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Democrats Threatening GOP's Control Of Florida For First Time In Years

Florida fundraising shows Democratic threat to GOP rule

The Democrats' early success in fundraising could spell trouble for Republicans in the 2010 governor's race.


Republicans, beware.

For the first time since the GOP won control of state government in the mid 1990s, the Democratic Party and its leading candidate for governor together raised more money than their Republican counterparts at the start of a gubernatorial election season.

Alex Sink, the state's Democratic Chief Financial Officer, raised almost $1.3 million to Attorney General Bill McCollum's $1.04 million, since April 1. The Democratic Party raised nearly $2 million, while the Republican Party of Florida raised almost $1.2 million.

First, blame the bad economy for the turn of fortunes.

Many big-donor Republicans tend to hail from the development and finance industries, which are crashing. Democrats rely more on lawyers, unions and small donors who haven't been as devastated by the housing industry meltdown.

Republican Gov. Charlie Crist's success in financing his U.S. Senate race may also be hurting McCollum's 2010 fundraising. Crist has leveraged the power of his office and personality to raise a record-setting $4.3 million.

''There's not much money out there, and Charlie Crist is taking a lot of it that McCollum needs,'' said Republican operative Roger Stone. ``Charlie is the first to ask for money and the likeliest to get it.''

Sink has been hitting up donors for months as well.

Though the Democratic edge isn't large and the 2010 elections are more than a year away, campaign finance data shows Sink is cutting into Republican territory.

Sink, whose office helps regulate insurers, received at least $100,000 each from the insurance and development industries, according to a Miami Herald/St. Petersburg Times analysis of the campaign-finance quarter that ended June 30.

FORMER BANKER

A former banker, Sink brought in about $74,000 from bankers and accountants and another $100,000 from donors who listed their occupations as corporate leaders or business owners.

Her biggest contributors: Lawyers, their employees and their spouses who contributed at least $288,000, almost a quarter of her money.

McCollum's top supporters hail from the development industry, which ponied up about $230,000, nearly a quarter of his cash. The state's top lawyer, McCollum, received about $100,000 each from the legal and financial industries.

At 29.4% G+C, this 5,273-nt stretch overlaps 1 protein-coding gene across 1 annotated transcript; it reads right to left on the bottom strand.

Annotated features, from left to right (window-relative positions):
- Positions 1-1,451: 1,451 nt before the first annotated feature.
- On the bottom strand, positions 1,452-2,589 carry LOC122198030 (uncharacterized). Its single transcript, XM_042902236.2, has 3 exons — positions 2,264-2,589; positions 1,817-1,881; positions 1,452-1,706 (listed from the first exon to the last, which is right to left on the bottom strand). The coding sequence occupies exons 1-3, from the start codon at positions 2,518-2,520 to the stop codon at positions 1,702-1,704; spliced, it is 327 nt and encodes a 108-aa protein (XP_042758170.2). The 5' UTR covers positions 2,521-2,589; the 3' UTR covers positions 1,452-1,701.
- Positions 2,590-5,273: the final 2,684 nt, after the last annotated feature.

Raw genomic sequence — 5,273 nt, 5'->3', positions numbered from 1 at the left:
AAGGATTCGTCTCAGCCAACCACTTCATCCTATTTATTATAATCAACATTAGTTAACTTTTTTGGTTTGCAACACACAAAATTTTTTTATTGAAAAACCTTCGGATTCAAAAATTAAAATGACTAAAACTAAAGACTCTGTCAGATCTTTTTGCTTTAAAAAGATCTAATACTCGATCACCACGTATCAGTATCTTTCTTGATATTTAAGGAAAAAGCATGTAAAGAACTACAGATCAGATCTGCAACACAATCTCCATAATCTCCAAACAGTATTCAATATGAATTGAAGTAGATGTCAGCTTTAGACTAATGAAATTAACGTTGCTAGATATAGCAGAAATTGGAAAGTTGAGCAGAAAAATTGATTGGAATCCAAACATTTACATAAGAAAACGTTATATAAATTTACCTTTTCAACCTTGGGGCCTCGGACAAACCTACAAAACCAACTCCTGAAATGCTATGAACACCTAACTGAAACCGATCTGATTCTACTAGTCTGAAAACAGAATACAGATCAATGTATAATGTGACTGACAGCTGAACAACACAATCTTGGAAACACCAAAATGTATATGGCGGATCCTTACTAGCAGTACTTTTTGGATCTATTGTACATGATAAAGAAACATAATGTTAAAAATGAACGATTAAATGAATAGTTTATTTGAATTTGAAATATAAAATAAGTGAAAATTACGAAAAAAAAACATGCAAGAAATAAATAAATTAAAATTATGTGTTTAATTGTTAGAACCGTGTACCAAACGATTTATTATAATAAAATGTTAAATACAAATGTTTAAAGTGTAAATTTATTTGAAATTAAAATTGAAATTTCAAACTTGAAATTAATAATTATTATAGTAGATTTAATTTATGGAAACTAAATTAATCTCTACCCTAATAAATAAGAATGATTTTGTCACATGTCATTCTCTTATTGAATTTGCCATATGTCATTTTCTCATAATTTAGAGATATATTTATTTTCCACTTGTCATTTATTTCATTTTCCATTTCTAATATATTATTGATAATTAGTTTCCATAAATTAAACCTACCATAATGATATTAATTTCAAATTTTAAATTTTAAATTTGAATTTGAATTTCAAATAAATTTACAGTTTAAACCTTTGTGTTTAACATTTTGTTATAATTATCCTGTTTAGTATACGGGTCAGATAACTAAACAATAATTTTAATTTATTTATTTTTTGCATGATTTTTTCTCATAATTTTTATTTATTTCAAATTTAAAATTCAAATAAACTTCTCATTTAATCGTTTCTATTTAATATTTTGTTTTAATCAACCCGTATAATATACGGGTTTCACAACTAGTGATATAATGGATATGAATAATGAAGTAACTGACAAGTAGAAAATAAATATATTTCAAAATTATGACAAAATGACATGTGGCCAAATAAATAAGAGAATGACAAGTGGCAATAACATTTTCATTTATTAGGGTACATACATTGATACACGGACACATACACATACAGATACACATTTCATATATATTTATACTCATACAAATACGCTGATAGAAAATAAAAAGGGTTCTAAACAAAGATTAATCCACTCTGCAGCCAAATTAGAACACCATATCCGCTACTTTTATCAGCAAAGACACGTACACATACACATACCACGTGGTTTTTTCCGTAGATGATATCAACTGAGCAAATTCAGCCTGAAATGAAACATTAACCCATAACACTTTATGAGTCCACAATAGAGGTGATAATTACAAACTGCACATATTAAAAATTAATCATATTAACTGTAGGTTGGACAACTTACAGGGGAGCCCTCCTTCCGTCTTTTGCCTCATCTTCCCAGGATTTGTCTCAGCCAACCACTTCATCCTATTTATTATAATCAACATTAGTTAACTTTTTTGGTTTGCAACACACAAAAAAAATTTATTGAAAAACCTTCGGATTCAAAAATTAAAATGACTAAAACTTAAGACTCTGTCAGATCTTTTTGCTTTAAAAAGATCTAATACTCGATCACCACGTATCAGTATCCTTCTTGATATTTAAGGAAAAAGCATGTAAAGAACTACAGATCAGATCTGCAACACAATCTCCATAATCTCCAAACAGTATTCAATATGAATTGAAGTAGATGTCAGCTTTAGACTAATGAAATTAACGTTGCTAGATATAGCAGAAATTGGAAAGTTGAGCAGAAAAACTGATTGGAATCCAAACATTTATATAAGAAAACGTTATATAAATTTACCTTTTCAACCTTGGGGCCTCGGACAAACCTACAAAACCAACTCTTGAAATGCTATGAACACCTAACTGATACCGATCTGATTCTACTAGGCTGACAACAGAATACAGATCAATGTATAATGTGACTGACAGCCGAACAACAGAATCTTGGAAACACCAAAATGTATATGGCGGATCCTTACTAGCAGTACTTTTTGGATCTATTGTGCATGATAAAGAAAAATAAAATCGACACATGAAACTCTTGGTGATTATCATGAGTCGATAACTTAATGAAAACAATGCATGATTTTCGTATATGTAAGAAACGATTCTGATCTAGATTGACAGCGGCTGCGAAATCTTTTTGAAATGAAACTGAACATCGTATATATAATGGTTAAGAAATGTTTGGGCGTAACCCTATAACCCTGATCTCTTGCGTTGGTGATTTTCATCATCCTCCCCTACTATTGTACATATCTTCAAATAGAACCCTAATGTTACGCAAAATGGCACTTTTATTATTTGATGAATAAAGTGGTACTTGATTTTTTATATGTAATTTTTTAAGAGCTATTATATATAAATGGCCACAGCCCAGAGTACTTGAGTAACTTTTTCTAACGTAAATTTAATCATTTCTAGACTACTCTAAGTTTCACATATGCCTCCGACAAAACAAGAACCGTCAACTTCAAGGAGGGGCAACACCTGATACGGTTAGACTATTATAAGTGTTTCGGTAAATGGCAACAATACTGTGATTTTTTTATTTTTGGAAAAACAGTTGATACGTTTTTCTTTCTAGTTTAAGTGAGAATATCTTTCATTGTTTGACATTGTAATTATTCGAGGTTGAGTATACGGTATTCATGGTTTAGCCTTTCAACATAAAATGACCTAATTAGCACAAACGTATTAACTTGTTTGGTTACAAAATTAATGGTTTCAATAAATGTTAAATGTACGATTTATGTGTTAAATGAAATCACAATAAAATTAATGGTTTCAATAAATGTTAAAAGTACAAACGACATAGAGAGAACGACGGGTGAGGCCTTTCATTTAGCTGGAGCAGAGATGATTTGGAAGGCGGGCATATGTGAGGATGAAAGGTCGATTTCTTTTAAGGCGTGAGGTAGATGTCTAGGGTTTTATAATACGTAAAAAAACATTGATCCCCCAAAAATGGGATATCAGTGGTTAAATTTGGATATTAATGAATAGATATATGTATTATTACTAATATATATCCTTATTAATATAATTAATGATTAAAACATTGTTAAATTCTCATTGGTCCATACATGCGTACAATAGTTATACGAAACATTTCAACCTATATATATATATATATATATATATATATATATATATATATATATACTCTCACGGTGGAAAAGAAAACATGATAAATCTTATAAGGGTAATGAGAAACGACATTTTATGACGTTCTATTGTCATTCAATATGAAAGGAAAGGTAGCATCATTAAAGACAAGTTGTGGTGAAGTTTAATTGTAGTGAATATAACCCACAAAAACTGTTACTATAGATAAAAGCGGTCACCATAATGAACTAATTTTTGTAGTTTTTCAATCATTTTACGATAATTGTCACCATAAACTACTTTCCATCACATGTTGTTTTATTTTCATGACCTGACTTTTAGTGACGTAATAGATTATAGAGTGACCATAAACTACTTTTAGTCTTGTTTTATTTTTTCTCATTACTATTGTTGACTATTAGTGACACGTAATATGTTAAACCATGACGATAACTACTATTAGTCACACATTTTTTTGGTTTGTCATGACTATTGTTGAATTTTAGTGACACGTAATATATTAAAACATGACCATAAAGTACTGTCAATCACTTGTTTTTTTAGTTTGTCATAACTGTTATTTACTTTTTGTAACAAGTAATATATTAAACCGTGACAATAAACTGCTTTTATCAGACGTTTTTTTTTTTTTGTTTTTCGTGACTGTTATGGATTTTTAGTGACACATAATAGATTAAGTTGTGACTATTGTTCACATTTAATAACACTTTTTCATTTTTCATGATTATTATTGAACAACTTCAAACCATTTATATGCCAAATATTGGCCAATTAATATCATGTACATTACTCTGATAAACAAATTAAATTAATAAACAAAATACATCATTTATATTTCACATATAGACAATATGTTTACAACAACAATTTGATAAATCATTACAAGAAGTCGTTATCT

Sink began raising money in January, when she intended to run for reelection as CFO. When she announced she was running for governor, she rolled most of her CFO campaign money into the new campaign account.

Altogether, Sink raised $2.4 million and made expenditures of about $240,000. As a result, she has almost $1.2 million more in the bank than McCollum.

MORE EXPERIENCED

McCollum's spokeswoman, Shannon Gravitte, said the candidate ''exceeded expectations'' by raising so much money since announcing his candidacy in May. She said McCollum is better-known and more experienced at campaigning than Sink.

Also, Gravitte criticized the Sink campaign's unusual reimbursement to the state for $17,000 worth of state-plane travel to cities where the CFO had official government business -- as well as campaign events.

''We're leading in every poll and we're not under a cloud of suspicion for use of the state plane,'' Gravitte said.

Both McCollum and Sink, though, face ethics complaints from political opponents over their use of state planes. Each denies wrongdoing.

Sink's spokesman, Paul Dunn, said ''people are crossing party lines to support'' Sink because of her background as a successful businesswoman.

A handful of major Republican fundraisers for Crist, including Broward lawyer Scott Rothstein and former lobbyist Rodney Barreto from Miami-Dade, are breaking ranks with their party to support Sink.

OBAMA FACTOR

Sink's campaign could also get a boost from the political organization built by Barack Obama's successful presidential Florida campaign, which identified and cultivated newly energized small donors. The Florida Democratic Party has more donors and more registered voters than the Republican Party of Florida.

Internal party discontent with Republican State Chairman Jim Greer also hampered fundraising after Obama won in Florida.

Republican spokeswoman Katie Gordon countered the criticism by noting that Republican candidates overwhelmingly kept their Florida legislative and congressional seats despite Obama's big spending in Florida.

''We're in pretty good shape, with McCollum raising more than $1 million in a few weeks and Charlie Crist raising $4.3 million,'' Gordon said. ``Democrats don't have Barack Obama (on the ticket) in 2010. Nothing against CFO Sink, but she's not Barack Obama.''

ECONOMIC INFLUENCE

Obama's former Florida campaign chief, Steve Schale, acknowledged that Democrats are in for a tough fight against the seasoned Republican election machine. But he said the dire financial times might be a big factor that helps Democrats.

''In the past, Republicans had numerous people who could write big campaign checks from 10 different companies,'' Schale said.

``Now those same donors don't even own 10 companies.''
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